Bangkok: Chathucak Weekend Market

بِسْمِ اللهِ الرَّحْمٰنِ الرَّحِيْم

لَا إِلٰهَ إِلَّ اللهُ وَحْدَهُ لاَ شَرِكَ لَهُ، لَهُ المُلْكُ وَ لَهُ الحَمْدُ يُحْيِي وَ يُمِيتُ وَ هُوَ حَيٌّ لَا يَمُتُ، بِيَدِهِ الْكِيْرُ وَ هُوَ عَلٰى كُلِّى شَيْءٍ قَدِيْرٌ

“Laa ilaaha illa Allahu wahdahu laa syarika lahu, lahu al-mulku, wa lahu al-hamdu, yuhyi wa yumit, wa Huwa hayyun laa yamutu. Biyadi-Hi al-khoyr, wa Huwa ala kulli syai’in qodir.”

“There is no illah (the one to worship and maker of Shari’a) worthy of worship except Allah. The Almighty, there is no partner for Him. To Him the kingdom, to Him all praise. He is the All-Powerful and Deadly. He is the Living One, will not die. In his hand goodness. He is the Almighty over all things.”

We started the adventure in one of the iconic city of Bangkok by reading the prayer of market entry which exemplified by the Prophet. In addition to following his instructions, also as a plead for God’s protection from the negative things that are common in the market. Lying, manipulating, abusive speech, neglecting prayer are some of the negative effects of the market; but this does not mean going to the market is a haram or forbidden thing. Not at all! Visiting or trading in the market is permissible in Islam, but every Muslim must understand the existence of market-related, minimal market entry prayer.

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We entered through one of the gates no more than a narrow alley before the gray sidewalk. Tuktuk drivers and hawkers glance at newly arrived guests in a market open only on Friday, Saturday and Sunday. We entered the narrow street.

Masya Allah, represent a large labyrinth, the appearance of the narrow gate was like an illusion. It turns out there is a row of tightly lined kiosks selling a wide range of products. What are you looking for for a gift? Knick knacks? Shirt? Pants? Thai Sutra? Thai Tea? Boxing gloves? Toy? House dress? Incense? Snacks? To get it all, one has to walk down the aisle of human beings. Uniquely, the more we get into the more we are hypnotized by the many good things that can be bought.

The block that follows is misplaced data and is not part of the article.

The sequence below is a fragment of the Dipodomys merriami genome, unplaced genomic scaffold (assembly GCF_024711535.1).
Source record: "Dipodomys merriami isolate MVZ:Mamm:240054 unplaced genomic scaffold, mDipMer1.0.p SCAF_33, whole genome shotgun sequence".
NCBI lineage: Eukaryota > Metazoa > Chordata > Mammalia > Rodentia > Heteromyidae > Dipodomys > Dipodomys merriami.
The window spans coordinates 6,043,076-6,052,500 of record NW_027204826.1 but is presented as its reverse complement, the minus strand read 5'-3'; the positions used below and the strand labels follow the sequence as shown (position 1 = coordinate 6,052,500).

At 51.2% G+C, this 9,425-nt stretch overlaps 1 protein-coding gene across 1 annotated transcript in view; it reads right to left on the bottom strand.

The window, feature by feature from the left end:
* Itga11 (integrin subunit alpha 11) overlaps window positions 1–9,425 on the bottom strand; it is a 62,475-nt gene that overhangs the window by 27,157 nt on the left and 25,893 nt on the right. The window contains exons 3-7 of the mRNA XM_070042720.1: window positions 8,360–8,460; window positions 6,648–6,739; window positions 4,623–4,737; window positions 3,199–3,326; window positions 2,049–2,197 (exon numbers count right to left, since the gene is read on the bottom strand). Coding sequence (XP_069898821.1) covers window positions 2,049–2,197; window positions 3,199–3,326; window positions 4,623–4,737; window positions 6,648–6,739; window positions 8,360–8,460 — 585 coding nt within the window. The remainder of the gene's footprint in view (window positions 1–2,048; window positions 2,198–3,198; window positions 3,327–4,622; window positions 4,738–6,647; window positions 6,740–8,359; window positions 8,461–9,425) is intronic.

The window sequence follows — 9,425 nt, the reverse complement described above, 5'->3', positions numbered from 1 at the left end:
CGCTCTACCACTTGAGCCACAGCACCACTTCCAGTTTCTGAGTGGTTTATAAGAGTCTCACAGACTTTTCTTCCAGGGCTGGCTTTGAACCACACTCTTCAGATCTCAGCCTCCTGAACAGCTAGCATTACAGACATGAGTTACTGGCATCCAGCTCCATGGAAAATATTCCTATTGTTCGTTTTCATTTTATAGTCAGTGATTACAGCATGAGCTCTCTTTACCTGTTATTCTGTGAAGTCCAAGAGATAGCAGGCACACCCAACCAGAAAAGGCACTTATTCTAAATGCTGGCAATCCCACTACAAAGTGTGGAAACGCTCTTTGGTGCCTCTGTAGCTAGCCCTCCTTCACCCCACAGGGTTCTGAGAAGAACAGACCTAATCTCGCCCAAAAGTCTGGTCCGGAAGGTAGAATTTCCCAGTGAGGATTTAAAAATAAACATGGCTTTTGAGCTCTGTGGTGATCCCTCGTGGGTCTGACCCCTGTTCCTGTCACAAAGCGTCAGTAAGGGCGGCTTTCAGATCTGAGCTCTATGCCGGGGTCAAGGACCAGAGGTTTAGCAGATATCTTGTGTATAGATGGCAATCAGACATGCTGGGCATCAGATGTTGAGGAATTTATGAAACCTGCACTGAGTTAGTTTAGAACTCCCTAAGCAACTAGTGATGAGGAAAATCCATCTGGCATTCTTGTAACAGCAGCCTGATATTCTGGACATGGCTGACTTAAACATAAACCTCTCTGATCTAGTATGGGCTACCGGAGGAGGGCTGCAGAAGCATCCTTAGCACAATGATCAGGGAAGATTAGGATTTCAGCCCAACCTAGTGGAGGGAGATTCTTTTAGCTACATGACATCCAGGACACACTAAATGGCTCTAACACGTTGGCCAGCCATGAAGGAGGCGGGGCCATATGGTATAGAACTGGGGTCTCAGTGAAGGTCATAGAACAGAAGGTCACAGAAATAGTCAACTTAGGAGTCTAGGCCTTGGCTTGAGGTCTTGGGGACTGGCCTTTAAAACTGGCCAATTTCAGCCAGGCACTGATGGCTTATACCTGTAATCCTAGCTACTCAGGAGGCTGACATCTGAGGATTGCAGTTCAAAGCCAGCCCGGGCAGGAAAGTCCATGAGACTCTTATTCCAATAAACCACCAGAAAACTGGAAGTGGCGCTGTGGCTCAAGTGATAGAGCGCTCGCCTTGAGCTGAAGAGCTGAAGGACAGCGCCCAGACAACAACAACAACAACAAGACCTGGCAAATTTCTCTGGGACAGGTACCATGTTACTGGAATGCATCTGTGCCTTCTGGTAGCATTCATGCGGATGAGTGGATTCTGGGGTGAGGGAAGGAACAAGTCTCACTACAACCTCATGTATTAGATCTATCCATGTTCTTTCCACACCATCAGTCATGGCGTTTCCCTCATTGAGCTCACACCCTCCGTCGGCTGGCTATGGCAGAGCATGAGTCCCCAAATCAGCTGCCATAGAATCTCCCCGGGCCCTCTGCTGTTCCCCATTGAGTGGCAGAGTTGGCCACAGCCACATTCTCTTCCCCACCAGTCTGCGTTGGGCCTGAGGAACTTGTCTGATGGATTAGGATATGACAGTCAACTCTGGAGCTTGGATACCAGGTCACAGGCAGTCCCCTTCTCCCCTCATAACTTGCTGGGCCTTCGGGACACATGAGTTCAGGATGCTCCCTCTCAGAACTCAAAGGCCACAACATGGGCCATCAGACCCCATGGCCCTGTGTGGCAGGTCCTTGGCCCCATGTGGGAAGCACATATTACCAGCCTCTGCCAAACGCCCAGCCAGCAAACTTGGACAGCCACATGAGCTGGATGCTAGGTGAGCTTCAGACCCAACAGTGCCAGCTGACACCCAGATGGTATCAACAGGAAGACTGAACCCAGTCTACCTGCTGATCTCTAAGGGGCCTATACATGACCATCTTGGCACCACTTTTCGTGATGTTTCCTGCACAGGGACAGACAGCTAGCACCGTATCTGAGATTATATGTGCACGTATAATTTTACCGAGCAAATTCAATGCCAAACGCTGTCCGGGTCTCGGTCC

Steps take us to the other end of the market. Is the adventure over? Of course not, because right in front of us there are other market buildings that are ready to be explored. It’s just to get in there we have to pass a coconut carpenter who looks at the gray asphalt with a grim face. In his right hand a fresh coconut awaits anyone thirsty; in his left hand a black machete seemed intimidating. Either because of thirst or intimidation, I was willing to spend 30 Baht to sift the sweetness of coconut that cooled by white blocks of ice.

The deeper we get into the market the more choices the group has to be broken down. My wife was busy buying a typical Thai dummy while my mother completed a deal with a tea-seller. My son sat sweetly watching the tourists who passed in front of the store while sipping cold tea supplied by the shop owner.

The deeper we get into the market the more choices the group has to be broken down. My wife was busy buying a typical Thai dress while my mother completed a deal with a tea-seller. My son sat sweetly watching the tourists who passed in front of the store while sipping cold tea supplied by the shop owner.

Now I’m walking down the aisle alone. Looking for what products are worthy to be marketed in Indonesia. After a few minutes to look around, my step was stopped in front of a store. Like finding long lost love, happiness fills soul. A white man had just completed a few dozen Baht transactions for a small dagger. Now it’s my turn.

“Swaadi kaab.” Greet me to the old shopkeeper who answered kindly, “kaab.”

Without further ado I immediately pointed to a red-scabard krabi or Thai sword. At first I asked in English but the grandpa did not understand. Apparently he does not speak English. Then I also use the Malay language and the result is the same. “Do I need to use Arabic?” I thought, but I undo the idea because there is almost no benefit. Luckily there is a calculator to be our translator. Using Lingua Franca (a foreign language that everyone can understand) and numbers, we reached an agreement for the sword. Now just think about how to send it to Indonesia.

How disappointed I am because the cargo can not send weapons. I also had to settle for some knee-length pants for practice. Alhamdulillah, the disappointed can be remedied with a plate of briyani rice plus fried chicken served by Saman Islam; a halal restaurant in Cathuchak Market.

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